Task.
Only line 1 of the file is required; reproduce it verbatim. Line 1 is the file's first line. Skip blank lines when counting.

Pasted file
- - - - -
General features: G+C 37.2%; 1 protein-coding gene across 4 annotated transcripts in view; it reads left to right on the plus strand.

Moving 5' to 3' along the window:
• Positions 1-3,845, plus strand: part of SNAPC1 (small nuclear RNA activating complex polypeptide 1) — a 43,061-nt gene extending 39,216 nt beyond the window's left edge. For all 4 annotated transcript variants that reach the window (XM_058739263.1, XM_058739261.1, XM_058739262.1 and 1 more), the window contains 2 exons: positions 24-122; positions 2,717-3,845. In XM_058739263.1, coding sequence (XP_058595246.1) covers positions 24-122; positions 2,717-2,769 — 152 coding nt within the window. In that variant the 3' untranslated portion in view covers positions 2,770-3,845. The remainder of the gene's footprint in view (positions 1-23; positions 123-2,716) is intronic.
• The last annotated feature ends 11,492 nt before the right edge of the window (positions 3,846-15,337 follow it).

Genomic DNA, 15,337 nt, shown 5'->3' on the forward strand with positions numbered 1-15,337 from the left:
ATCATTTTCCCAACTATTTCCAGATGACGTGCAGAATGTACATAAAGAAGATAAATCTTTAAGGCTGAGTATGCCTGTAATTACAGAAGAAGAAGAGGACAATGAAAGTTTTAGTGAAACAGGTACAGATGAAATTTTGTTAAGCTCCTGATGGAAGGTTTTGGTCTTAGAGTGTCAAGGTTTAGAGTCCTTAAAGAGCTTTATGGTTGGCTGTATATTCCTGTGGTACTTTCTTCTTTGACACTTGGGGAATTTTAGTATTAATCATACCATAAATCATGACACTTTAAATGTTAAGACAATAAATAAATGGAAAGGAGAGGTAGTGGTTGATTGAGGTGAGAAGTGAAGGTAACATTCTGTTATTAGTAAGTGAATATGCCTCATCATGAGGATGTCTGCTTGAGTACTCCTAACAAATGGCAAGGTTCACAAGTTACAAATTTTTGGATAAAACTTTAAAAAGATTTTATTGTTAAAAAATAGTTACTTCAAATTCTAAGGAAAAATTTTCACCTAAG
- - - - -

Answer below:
General features: G+C 37.2%; 1 protein-coding gene across 4 annotated transcripts in view; it reads left to right on the plus strand.